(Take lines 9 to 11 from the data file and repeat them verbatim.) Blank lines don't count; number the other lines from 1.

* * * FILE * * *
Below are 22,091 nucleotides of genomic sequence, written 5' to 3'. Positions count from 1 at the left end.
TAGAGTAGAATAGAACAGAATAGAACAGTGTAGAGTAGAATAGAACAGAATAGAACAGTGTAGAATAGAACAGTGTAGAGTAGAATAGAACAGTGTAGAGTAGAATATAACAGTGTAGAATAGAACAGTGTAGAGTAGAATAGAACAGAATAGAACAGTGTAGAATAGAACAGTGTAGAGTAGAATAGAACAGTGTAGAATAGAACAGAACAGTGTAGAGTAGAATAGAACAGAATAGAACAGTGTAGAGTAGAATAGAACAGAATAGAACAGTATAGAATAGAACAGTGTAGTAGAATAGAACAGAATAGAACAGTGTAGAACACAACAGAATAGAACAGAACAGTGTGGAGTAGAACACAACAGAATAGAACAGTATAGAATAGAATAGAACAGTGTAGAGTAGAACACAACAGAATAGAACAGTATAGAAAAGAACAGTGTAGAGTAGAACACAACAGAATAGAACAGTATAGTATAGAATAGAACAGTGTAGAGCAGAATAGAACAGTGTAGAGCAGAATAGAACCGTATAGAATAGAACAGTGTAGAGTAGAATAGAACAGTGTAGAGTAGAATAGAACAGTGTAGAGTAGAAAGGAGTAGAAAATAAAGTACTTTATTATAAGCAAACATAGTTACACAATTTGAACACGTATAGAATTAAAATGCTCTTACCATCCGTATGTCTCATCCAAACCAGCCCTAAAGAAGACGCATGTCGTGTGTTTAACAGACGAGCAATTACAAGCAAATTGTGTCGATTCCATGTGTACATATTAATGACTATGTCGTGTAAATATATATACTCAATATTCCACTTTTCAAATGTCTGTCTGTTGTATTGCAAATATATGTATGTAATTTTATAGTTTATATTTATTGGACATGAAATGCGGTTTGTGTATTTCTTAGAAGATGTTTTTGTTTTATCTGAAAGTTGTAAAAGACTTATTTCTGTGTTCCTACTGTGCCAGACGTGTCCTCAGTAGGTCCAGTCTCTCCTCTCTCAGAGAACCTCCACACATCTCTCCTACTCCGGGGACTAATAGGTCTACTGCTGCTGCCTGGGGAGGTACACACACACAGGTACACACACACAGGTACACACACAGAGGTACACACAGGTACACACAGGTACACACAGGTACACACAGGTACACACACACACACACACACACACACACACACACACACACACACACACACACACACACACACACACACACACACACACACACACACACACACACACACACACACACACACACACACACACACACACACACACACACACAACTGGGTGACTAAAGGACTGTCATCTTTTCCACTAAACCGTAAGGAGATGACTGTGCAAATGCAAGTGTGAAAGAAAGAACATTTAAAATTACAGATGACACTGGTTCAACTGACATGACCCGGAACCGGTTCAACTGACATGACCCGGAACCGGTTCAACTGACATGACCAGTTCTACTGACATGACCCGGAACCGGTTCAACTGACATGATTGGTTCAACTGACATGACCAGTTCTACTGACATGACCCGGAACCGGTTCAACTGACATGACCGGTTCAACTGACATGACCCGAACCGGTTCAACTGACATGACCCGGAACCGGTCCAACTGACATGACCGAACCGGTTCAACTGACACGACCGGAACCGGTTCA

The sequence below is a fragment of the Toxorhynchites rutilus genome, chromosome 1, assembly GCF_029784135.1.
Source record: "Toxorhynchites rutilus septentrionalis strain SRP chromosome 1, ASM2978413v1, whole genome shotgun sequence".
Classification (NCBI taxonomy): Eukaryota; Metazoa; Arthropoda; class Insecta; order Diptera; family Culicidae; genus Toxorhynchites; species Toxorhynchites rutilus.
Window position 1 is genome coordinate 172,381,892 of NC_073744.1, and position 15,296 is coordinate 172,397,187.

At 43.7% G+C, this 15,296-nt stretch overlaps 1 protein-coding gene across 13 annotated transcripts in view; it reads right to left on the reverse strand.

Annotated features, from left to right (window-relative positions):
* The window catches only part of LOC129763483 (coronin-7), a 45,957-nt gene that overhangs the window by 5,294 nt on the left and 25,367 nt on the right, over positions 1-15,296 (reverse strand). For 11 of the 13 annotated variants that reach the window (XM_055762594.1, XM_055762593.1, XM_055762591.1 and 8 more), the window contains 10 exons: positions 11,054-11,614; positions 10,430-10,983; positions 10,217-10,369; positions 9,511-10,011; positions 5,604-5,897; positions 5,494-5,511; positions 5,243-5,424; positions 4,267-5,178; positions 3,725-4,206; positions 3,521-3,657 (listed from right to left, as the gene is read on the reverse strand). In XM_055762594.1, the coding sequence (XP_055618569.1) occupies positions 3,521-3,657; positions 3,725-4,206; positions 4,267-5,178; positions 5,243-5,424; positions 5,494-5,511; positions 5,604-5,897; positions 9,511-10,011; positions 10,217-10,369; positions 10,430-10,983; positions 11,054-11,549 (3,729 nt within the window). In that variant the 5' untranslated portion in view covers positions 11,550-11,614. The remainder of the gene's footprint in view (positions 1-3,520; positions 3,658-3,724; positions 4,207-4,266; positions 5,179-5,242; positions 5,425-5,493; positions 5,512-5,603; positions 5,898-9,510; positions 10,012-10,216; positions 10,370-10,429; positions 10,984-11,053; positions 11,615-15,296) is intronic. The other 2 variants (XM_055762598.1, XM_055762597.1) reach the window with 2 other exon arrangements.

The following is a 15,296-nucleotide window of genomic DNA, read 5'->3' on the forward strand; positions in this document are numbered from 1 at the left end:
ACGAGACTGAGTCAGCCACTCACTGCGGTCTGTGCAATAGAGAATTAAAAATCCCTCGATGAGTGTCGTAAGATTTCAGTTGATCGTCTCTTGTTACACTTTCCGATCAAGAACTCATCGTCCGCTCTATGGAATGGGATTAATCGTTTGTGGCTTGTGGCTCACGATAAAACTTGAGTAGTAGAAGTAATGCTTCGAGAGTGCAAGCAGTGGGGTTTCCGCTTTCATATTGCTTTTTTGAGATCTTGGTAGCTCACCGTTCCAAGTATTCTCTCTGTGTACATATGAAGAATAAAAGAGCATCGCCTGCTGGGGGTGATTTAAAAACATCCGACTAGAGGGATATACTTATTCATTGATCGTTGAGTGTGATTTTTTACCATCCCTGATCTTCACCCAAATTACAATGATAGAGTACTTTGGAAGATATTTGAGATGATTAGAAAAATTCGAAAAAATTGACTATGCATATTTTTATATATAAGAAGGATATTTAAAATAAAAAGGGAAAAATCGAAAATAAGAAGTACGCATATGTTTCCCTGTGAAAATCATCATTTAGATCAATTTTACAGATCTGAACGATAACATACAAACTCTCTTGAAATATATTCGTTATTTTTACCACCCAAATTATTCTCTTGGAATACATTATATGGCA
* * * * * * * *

* The window catches only part of LOC129763483 (coronin-7), a 45,957-nt gene that overhangs the window by 5,294 nt on the left and 25,367 nt on the right, over positions 1-15,296 (reverse strand). For 11 of the 13 annotated variants that reach the window (XM_055762594.1, XM_055762593.1, XM_055762591.1 and 8 more), the window contains 10 exons: positions 11,054-11,614; positions 10,430-10,983; positions 10,217-10,369; positions 9,511-10,011; positions 5,604-5,897; positions 5,494-5,511; positions 5,243-5,424; positions 4,267-5,178; positions 3,725-4,206; positions 3,521-3,657 (listed from right to left, as the gene is read on the reverse strand). In XM_055762594.1, the coding sequence (XP_055618569.1) occupies positions 3,521-3,657; positions 3,725-4,206; positions 4,267-5,178; positions 5,243-5,424; positions 5,494-5,511; positions 5,604-5,897; positions 9,511-10,011; positions 10,217-10,369; positions 10,430-10,983; positions 11,054-11,549 (3,729 nt within the window). In that variant the 5' untranslated portion in view covers positions 11,550-11,614. The remainder of the gene's footprint in view (positions 1-3,520; positions 3,658-3,724; positions 4,207-4,266; positions 5,179-5,242; positions 5,425-5,493; positions 5,512-5,603; positions 5,898-9,510; positions 10,012-10,216; positions 10,370-10,429; positions 10,984-11,053; positions 11,615-15,296) is intronic. The other 2 variants (XM_055762598.1, XM_055762597.1) reach the window with 2 other exon arrangements.

The following is a 15,296-nucleotide window of genomic DNA, read 5'->3' on the forward strand; positions in this document are numbered from 1 at the left end:
ACGAGACTGAGTCAGCCACTCACTGCGGTCTGTGCAATAGAGAATTAAAAATCCCTCGATGAGTGTCGTAAGATTTCAGTTGATCGTCTCTTGTTACACTTTCCGATCAAGAACTCATCGTCCGCTCTATGGAATGGGATTAATCGTTTGTGGCTTGTGGCTCACGATAAAACTTGAGTAGTAGAAGTAATGCTTCGAGAGTGCAAGCAGTGGGGTTTCCGCTTTCATATTGCTTTTTTGAGATCTTGGTAGCTCACCGTTCCAAGTATTCTCTCTGTGTACATATGAAGAATAAAAGAGCATCGCCTGCTGGGGGTGATTTAAAAACATCCGACTAGAGGGATATACTTATTCATTGATCGTTGAGTGTGATTTTTTACCATCCCTGATCTTCACCCAAATTACAATGATAGAGTACTTTGGAAGATATTTGAGATGATTAGAAAAATTCGAAAAAATTGACTATGCATATTTTTATATATAAGAAGGATATTTAAAATAAAAAGGGAAAAATCGAAAATAAGAAGTACGCATATGTTTCCCTGTGAAAATCATCATTTAGATCAATTTTACAGATCTGAACGATAACATACAAACTCTCTTGAAATATATTCGTTATTTTTACCACCCAAATTATTCTCTTGGAATACATTATATGGCA